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Over 27 and unmarried? In China, you’re an old maid

Over 27 and unmarried? In China, you’re an old maid | Geography Education |
January and February are sweet times for most Chinese — they enjoy family reunions during the spring festival, which this year fell on January 23, and they celebrate Valentine’s Day, which is well-liked in China.


Gender roles in cultural norms change from country to country.  What also needs to be understood is how the demographic situation of a given country influences these patterns. 

Marissa Roy's curator insight, December 5, 2013 1:32 PM

It is interesting to see this as in American culture, marrying in your 20s is not a necessity anymore, it's almost unexpected. With so many men to choose from, these girls have time to find a man. The culture is going to shift as these ladies get married later in life.

Alyssa Dorr's curator insight, December 14, 2014 9:13 PM

Being 27 years old and unmarried in China considers you to be an old maid? I had to do a double take when I saw this. In the United States, 27 years old is around the average age a couple decides to get married. In China, Valentine's day is a really well liked holiday. Therefore, you would think that there would be excessive amounts of marriages, especially around this time. However, we know about the one child policy put into place at China. I can imagine that this might play a role because of the gender imbalances. As horrible as this sounds, in China, they call the women who are thirty and single "leftovers". During the season of the Chinese New Year and Valentine's Day, the "leftovers" just get questioned about their relationship status or go to matchmaking parties. However, the "leftovers" are said to have three good things; good career, good education and good looks. This is interesting because if they had all these good qualities, why would they still be single at 30 years old? As the article continues, we talk about true love and believe it or not, some "leftovers" still believe in true love and that they may experience that one day.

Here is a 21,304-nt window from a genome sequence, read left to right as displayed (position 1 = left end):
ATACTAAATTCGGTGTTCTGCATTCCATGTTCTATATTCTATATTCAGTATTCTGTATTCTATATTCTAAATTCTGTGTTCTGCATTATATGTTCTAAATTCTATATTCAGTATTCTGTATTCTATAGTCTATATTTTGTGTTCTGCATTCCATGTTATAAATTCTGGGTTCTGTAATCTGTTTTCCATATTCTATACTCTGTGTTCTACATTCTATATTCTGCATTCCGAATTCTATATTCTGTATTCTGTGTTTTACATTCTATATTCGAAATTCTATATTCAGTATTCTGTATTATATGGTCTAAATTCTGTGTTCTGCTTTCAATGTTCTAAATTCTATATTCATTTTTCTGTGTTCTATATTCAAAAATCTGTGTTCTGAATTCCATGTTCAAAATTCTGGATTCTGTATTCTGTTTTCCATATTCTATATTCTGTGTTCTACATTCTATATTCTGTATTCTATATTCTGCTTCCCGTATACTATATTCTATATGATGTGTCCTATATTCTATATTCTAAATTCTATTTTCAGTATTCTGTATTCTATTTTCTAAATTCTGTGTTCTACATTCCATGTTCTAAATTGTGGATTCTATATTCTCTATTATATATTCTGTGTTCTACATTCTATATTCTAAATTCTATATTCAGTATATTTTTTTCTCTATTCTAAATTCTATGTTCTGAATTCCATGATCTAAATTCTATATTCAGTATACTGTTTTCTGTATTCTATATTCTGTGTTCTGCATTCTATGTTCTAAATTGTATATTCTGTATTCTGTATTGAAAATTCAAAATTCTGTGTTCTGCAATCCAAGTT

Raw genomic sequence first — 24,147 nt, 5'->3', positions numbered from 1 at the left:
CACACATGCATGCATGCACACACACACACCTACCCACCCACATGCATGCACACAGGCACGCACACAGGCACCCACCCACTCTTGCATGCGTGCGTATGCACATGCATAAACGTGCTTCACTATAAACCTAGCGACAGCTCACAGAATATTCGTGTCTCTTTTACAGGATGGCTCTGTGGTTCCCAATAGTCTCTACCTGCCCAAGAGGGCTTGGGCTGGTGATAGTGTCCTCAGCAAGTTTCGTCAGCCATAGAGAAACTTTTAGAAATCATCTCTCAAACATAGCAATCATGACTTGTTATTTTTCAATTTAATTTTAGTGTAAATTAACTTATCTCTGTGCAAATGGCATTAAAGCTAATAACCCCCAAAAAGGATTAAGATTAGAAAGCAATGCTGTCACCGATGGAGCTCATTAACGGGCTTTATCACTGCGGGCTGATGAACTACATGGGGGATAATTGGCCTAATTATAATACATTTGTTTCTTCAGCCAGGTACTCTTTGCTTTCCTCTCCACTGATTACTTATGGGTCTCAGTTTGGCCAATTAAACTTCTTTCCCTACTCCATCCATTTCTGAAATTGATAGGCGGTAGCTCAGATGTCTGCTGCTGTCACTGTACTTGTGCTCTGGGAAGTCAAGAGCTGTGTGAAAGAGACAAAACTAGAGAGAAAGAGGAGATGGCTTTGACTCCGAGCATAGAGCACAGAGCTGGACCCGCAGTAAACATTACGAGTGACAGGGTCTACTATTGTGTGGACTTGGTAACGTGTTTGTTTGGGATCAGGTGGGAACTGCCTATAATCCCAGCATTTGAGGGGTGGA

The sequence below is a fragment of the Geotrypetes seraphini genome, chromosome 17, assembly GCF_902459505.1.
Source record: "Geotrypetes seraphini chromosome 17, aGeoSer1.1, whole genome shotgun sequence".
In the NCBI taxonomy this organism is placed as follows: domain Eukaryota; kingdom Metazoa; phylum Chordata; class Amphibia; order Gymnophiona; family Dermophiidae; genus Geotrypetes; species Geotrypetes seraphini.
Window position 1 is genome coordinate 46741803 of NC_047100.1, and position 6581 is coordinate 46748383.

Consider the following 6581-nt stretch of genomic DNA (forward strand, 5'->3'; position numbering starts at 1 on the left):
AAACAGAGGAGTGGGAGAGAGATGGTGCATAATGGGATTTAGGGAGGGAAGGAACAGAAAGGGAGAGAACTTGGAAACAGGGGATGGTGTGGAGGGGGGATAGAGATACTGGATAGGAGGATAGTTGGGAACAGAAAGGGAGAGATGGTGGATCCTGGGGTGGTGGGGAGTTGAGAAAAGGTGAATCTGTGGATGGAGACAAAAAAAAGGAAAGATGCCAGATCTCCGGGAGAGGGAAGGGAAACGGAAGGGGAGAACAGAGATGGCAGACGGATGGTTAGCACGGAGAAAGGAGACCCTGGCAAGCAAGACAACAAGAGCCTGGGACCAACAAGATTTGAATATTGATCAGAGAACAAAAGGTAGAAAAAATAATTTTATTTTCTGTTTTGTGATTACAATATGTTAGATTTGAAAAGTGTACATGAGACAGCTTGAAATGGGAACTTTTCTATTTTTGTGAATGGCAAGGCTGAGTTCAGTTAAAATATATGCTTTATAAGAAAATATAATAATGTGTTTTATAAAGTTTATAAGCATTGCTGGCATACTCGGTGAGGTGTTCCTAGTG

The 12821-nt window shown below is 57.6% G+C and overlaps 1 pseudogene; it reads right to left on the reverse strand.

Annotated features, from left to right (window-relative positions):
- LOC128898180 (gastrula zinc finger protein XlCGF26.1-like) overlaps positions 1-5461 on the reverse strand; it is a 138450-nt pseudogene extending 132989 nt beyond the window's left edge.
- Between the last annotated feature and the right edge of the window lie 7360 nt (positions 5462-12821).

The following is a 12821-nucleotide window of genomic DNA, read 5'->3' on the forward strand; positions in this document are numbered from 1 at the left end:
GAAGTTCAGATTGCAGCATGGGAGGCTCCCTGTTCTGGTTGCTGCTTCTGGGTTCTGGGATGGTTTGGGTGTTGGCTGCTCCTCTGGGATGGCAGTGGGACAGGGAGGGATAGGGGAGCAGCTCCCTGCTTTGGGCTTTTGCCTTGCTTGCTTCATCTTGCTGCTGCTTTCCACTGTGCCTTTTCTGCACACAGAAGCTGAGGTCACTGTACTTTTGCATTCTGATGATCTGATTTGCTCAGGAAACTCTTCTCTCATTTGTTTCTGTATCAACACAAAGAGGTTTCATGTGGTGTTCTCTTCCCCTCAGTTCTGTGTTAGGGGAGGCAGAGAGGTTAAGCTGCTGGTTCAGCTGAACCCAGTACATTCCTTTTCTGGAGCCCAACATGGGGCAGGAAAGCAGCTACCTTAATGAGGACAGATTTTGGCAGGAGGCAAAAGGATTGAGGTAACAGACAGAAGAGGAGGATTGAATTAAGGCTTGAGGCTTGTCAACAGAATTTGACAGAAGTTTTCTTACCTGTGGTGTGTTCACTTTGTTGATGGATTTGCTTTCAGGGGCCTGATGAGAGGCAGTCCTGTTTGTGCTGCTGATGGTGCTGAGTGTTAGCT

Amanda Morgan's curator insight, December 15, 2014 4:14 PM

The fact that success relatively young women are seen as leftovers in China is a completely foreign idea to me.  n the United States we are seeing that more and more women are marrying later in life after they have received an education, higher education and have been established in a career.  Emily Liang is an extremely successful women who should be proud of her accomplishments, yet has to declare herself as "divorced" in order for men to think something isn't "wrong" with her.  It is extremely obvious that the role and view of women in China is significantly distorted. 

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